Chapter Two: Right Is of No Sex: Reframing the Debate through the Rights of Women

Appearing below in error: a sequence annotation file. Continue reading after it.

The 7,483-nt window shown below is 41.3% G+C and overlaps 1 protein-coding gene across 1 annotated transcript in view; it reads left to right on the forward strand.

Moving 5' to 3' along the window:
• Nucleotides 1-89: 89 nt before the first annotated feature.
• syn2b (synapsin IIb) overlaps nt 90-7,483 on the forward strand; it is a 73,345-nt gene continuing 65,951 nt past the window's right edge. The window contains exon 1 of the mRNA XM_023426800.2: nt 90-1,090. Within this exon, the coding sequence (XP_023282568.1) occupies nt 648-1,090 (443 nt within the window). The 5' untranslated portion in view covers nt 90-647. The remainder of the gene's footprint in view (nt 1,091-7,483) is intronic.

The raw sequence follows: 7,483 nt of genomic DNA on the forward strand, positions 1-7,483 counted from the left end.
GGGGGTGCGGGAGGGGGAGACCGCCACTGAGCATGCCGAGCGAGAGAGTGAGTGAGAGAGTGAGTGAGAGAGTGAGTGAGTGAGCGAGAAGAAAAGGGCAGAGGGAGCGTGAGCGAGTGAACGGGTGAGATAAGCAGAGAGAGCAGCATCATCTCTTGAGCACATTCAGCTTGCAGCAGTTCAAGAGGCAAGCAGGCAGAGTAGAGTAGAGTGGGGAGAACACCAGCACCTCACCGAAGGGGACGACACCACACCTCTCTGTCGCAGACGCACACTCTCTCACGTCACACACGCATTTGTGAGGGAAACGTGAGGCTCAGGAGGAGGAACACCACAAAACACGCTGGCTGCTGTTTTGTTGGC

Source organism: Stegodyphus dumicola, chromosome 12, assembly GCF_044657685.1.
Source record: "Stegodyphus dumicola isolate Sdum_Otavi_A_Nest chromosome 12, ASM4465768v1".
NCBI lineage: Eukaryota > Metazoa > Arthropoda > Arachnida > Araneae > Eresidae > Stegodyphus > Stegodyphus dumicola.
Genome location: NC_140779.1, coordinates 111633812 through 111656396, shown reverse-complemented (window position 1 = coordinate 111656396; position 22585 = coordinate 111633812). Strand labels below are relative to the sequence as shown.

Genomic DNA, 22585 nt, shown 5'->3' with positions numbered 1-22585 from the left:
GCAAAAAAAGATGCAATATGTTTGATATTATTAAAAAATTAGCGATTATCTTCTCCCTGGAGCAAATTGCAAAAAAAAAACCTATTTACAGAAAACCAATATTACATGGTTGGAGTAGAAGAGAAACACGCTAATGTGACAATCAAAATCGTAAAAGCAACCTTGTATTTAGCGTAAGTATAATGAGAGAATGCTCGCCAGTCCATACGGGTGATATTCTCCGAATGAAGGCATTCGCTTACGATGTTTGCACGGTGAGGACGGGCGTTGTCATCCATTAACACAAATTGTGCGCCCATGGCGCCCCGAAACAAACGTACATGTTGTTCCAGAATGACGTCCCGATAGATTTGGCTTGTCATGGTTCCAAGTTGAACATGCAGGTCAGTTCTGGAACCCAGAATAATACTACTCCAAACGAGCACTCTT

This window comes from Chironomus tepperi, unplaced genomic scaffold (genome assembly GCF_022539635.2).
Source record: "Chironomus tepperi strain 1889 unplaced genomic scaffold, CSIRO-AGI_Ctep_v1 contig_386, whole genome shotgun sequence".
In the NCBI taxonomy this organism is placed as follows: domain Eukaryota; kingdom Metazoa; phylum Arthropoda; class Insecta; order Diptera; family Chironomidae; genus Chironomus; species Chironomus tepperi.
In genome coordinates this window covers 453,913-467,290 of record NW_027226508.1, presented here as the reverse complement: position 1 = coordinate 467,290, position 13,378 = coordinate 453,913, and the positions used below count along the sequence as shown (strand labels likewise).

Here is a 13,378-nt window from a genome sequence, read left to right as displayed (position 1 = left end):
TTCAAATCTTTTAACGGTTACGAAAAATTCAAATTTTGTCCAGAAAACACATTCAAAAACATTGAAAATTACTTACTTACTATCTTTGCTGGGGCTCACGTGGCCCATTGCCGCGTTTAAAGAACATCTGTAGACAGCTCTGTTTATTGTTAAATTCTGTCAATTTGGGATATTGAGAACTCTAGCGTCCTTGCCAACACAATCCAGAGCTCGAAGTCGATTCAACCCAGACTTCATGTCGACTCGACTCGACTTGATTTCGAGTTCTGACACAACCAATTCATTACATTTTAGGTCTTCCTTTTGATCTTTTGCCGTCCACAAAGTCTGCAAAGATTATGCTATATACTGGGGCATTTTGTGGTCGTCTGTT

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59 2 Right Is of No Sex Reframing the Debate through the Rights of Women Of the many resolutions adopted during the September 1848 National Convention of Colored Freedmen, none was more novel than that which called for women’s ‘‘equal’’ participation in the proceedings.∞ During three days of deliberations in Cleveland, Ohio, delegates considered a dizzying array of issues, including the upcoming presidential election, armed opposition to slavery, the defense of fugitives, temperance, patronage of the black press, and the dignity of labor. Late in the final day, Frederick Douglass and Martin Delany petitioned for women to be ‘‘speaking and voting as men did.’’≤ When met with defeat in committee, an undeterred Delany brought the issue before the full assembly. An animated exchange ensued as men on both sides of the resolution spoke out. Douglass then called upon a woman, Rebecca Sanford, to make the case for ‘‘the rights of woman.’’ Sanford, a white woman and Quaker from Ann Arbor, Michigan, began by endorsing the convention’s objectives: ‘‘God speed you in your e√orts . . . stop not; shirk not; look not back, till you have justly secured an unqualified citizenship of the United States.’’≥ She continued, advocating for the rights to which she believed women aspired: ‘‘True, we ask for the Elective Franchise; for right of property in the marriage covenant, whether earned or bequeathed. True, we pray to co-operate in making the laws we obey.’’ In a closing attempt to garner sympathy for her position, Sanford set forth a complex claim: ‘‘There are duties around us, and we weep at our inability.’’ This formulation mobilized domesticity’s tearful womanhood in service of the rights-bearing and duty-bound female activist. Sanford’sspeechappearstohavehadthedesirede√ect.Initswake,theonly remaining objection was hardly that. Ohio representatives Charles Langston and William Howard Day argued that the Douglass-Delany proposal was 60 Right Is of No Sex redundant. The convention had already passed a resolution making ‘‘all colored persons present, delegates to this Convention.’’ As ‘‘they considered women persons,’’ the two reasoned, they saw no need for further measures— women were already full members of the convention. With this, the delegates endorsed a final resolution that read, ‘‘We fully believe in the equality of the sexes, therefore, Resolved, That we hereby invite females hereafter to take part in our deliberations.’’∂ The minutes report that this outcome was met with an outburst. ‘‘Three cheers for woman’s rights’’ rang from the convention floor.∑ Such a seemingly out of place episode in antebellum African American history has long given historians pause.∏ This chapter’s discussion lifts the debate over women at the Cleveland convention out of the realm of the novel and resituates it as a reflection of the many streams of influence that were shaping African American public culture during the 1840s. Female influence was giving way to women’s rights in black activist circles, a shift that opened a door to a rethinking of the gendered character of fraternal orders, churches, and political organizations. Key in this moment was a new understanding about the underpinnings of inequality. Prejudice grounded in sex was no less arbitrary than that grounded in color, activists argued, with both African Americans and women subject to ‘‘despotic acts of legislation and false judicature ,’’ as Martin Delany put it.π Nearly all black activists were confronting the woman question. In churches, despite elaborate e√orts to keep women silent, cross-gender alliances put the licensing of female preachers on the agenda. At Ohio’s Oberlin College, black students learned lessons in women’s capacities and their claims as rights-bearing individuals. In antislavery circles, many men forged longstanding working relationships with women who increasingly held leadership positions and contributed to the success of abolitionism. These alliances brought African American activists to the earliest women’s conventions in Seneca Falls and Rochester, where black women were likely spectators and black men provided support and leadership. By the fall of 1848, these in- fluences were coming together to define the contours of a movement for women’s rights among African Americans. In fraternal orders, women took the podium, claiming authority over their long-standing fund-raising work. In doing so they provoked proscriptive admonitions aimed at resisting any claims the women might make for rights. In church conferences, women called upon those men with a demonstrated commitment to women’s rights to press forward on claims for women’s religious authority. In black antislavery Right Is of No...